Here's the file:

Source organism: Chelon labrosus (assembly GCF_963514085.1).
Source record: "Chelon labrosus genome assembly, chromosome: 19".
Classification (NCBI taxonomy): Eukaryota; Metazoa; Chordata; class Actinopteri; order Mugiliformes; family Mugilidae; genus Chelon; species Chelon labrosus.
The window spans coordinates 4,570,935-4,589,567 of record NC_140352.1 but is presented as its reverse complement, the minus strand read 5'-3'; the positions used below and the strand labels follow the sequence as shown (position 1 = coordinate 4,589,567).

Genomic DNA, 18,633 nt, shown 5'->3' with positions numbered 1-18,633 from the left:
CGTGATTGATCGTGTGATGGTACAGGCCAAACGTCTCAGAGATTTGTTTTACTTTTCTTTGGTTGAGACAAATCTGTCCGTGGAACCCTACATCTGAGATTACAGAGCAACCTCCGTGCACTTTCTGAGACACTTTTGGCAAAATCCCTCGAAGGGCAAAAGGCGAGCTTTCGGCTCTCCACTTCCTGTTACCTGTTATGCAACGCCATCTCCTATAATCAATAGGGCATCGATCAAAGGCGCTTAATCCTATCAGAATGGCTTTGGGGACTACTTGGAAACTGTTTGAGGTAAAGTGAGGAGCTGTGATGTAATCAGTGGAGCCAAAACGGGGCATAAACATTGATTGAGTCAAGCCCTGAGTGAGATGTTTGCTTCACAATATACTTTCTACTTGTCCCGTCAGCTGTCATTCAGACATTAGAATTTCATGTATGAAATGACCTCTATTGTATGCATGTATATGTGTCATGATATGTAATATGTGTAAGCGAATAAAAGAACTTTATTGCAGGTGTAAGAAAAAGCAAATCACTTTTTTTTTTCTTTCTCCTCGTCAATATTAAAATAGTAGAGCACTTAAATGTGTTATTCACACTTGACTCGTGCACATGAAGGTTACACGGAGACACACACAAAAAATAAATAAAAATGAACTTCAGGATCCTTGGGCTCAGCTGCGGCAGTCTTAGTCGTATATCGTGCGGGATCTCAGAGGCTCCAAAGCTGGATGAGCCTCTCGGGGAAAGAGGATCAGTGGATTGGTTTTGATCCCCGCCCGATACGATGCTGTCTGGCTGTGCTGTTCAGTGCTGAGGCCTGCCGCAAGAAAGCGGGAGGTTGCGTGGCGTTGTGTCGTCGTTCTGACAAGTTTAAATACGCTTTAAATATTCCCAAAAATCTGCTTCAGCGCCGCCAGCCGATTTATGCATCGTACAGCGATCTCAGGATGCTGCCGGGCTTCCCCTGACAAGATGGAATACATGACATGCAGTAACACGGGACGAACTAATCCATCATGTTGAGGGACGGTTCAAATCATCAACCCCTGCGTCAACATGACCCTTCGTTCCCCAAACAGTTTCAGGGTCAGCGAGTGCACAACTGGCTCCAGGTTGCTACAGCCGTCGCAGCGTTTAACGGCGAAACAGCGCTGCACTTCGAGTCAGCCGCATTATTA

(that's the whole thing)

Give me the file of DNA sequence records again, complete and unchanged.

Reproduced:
Source organism: Chelon labrosus (assembly GCF_963514085.1).
Source record: "Chelon labrosus genome assembly, chromosome: 19".
Classification (NCBI taxonomy): Eukaryota; Metazoa; Chordata; class Actinopteri; order Mugiliformes; family Mugilidae; genus Chelon; species Chelon labrosus.
The window spans coordinates 4,570,935-4,589,567 of record NC_140352.1 but is presented as its reverse complement, the minus strand read 5'-3'; the positions used below and the strand labels follow the sequence as shown (position 1 = coordinate 4,589,567).

Genomic DNA, 18,633 nt, shown 5'->3' with positions numbered 1-18,633 from the left:
CGTGATTGATCGTGTGATGGTACAGGCCAAACGTCTCAGAGATTTGTTTTACTTTTCTTTGGTTGAGACAAATCTGTCCGTGGAACCCTACATCTGAGATTACAGAGCAACCTCCGTGCACTTTCTGAGACACTTTTGGCAAAATCCCTCGAAGGGCAAAAGGCGAGCTTTCGGCTCTCCACTTCCTGTTACCTGTTATGCAACGCCATCTCCTATAATCAATAGGGCATCGATCAAAGGCGCTTAATCCTATCAGAATGGCTTTGGGGACTACTTGGAAACTGTTTGAGGTAAAGTGAGGAGCTGTGATGTAATCAGTGGAGCCAAAACGGGGCATAAACATTGATTGAGTCAAGCCCTGAGTGAGATGTTTGCTTCACAATATACTTTCTACTTGTCCCGTCAGCTGTCATTCAGACATTAGAATTTCATGTATGAAATGACCTCTATTGTATGCATGTATATGTGTCATGATATGTAATATGTGTAAGCGAATAAAAGAACTTTATTGCAGGTGTAAGAAAAAGCAAATCACTTTTTTTTTTCTTTCTCCTCGTCAATATTAAAATAGTAGAGCACTTAAATGTGTTATTCACACTTGACTCGTGCACATGAAGGTTACACGGAGACACACACAAAAAATAAATAAAAATGAACTTCAGGATCCTTGGGCTCAGCTGCGGCAGTCTTAGTCGTATATCGTGCGGGATCTCAGAGGCTCCAAAGCTGGATGAGCCTCTCGGGGAAAGAGGATCAGTGGATTGGTTTTGATCCCCGCCCGATACGATGCTGTCTGGCTGTGCTGTTCAGTGCTGAGGCCTGCCGCAAGAAAGCGGGAGGTTGCGTGGCGTTGTGTCGTCGTTCTGACAAGTTTAAATACGCTTTAAATATTCCCAAAAATCTGCTTCAGCGCCGCCAGCCGATTTATGCATCGTACAGCGATCTCAGGATGCTGCCGGGCTTCCCCTGACAAGATGGAATACATGACATGCAGTAACACGGGACGAACTAATCCATCATGTTGAGGGACGGTTCAAATCATCAACCCCTGCGTCAACATGACCCTTCGTTCCCCAAACAGTTTCAGGGTCAGCGAGTGCACAACTGGCTCCAGGTTGCTACAGCCGTCGCAGCGTTTAACGGCGAAACAGCGCTGCACTTCGAGTCAGCCGCATTATTA